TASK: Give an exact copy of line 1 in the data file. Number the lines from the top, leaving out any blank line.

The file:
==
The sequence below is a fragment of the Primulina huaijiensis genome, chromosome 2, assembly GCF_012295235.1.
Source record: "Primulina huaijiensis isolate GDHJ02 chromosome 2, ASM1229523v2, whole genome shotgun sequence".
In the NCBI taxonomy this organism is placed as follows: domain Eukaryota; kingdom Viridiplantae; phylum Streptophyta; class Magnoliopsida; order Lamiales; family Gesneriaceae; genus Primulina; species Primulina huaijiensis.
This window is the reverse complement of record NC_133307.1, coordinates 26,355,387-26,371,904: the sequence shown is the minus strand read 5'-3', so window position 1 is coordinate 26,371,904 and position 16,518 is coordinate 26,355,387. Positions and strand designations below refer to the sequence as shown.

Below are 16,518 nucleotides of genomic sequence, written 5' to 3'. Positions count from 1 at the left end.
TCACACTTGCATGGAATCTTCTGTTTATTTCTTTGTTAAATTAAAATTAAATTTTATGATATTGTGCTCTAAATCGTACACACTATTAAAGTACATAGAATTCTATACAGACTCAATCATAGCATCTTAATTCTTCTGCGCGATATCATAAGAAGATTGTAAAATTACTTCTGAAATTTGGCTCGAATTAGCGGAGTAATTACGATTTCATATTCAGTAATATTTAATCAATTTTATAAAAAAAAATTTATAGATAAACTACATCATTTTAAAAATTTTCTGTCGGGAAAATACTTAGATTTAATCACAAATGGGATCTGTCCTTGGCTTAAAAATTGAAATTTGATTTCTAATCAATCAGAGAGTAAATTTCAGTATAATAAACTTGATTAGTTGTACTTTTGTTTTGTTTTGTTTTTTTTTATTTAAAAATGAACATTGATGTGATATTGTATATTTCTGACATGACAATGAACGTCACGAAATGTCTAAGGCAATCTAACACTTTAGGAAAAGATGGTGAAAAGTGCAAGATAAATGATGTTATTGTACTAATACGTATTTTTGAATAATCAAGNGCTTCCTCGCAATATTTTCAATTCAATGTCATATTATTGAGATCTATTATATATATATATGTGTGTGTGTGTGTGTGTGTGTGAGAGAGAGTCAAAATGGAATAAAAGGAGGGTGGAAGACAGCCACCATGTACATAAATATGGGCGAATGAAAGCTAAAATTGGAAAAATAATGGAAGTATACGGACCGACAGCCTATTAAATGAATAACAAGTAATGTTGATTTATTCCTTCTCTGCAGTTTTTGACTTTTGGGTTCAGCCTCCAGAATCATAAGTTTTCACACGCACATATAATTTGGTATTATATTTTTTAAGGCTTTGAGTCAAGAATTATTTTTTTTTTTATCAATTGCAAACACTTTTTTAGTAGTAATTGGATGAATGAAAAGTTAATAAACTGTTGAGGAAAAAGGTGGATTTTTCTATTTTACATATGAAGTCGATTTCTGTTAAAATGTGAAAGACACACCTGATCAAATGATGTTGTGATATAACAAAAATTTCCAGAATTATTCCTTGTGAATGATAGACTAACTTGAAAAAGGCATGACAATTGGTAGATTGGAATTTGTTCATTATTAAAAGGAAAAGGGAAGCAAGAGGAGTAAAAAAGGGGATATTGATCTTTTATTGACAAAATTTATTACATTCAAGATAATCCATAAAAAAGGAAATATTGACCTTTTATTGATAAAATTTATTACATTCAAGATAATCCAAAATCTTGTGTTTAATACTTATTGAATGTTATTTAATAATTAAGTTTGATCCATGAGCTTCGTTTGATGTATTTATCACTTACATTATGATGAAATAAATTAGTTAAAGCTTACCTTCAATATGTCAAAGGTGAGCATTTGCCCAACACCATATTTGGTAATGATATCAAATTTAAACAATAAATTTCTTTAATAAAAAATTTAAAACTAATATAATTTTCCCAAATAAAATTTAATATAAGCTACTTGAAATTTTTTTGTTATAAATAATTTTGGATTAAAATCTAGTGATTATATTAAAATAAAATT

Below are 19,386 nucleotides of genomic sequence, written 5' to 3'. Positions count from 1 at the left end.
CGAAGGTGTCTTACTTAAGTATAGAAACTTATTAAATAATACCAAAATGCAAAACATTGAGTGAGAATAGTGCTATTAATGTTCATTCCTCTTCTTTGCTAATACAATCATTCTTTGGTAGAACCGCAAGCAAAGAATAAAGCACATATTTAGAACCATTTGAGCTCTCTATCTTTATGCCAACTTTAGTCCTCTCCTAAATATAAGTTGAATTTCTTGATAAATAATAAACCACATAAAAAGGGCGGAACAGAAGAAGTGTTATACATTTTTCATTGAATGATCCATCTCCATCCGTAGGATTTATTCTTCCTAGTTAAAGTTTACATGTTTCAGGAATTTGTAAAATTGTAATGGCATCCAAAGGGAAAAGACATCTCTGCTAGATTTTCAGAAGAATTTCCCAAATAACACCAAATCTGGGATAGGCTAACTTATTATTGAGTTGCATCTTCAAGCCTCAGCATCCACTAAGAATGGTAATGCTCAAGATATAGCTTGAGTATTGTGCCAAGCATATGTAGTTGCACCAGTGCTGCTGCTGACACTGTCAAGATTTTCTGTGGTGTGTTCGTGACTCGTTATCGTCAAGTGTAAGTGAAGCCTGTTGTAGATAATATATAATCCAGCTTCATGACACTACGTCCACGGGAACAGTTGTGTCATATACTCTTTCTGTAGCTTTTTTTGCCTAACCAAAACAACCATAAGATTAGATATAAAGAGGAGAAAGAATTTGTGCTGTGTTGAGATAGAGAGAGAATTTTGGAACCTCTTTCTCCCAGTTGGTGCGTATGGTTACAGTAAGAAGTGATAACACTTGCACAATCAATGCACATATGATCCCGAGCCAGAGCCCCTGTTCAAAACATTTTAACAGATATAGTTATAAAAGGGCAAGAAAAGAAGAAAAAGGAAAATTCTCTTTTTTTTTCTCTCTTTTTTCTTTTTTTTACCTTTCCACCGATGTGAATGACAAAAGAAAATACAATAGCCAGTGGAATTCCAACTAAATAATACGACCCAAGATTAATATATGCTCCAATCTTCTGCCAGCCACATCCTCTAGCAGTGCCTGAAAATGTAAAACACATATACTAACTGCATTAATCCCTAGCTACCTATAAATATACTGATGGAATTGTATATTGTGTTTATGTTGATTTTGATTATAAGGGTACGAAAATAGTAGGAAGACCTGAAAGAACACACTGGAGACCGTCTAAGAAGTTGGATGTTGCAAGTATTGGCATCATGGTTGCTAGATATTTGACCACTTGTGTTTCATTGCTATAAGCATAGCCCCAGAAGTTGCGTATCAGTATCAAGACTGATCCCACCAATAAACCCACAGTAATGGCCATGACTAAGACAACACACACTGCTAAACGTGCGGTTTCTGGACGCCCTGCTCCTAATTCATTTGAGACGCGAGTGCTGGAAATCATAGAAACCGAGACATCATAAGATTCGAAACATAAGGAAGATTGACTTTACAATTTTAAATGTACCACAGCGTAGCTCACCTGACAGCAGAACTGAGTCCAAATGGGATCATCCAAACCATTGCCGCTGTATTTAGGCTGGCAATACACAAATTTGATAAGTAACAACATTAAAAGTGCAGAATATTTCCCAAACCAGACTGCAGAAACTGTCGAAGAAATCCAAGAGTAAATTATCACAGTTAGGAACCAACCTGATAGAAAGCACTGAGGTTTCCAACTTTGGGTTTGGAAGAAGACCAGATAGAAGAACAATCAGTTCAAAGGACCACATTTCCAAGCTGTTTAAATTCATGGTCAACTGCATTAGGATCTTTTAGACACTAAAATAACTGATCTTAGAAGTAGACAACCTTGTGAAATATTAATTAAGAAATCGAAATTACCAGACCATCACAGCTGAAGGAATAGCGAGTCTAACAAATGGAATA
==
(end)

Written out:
The sequence below is a fragment of the Primulina huaijiensis genome, chromosome 2, assembly GCF_012295235.1.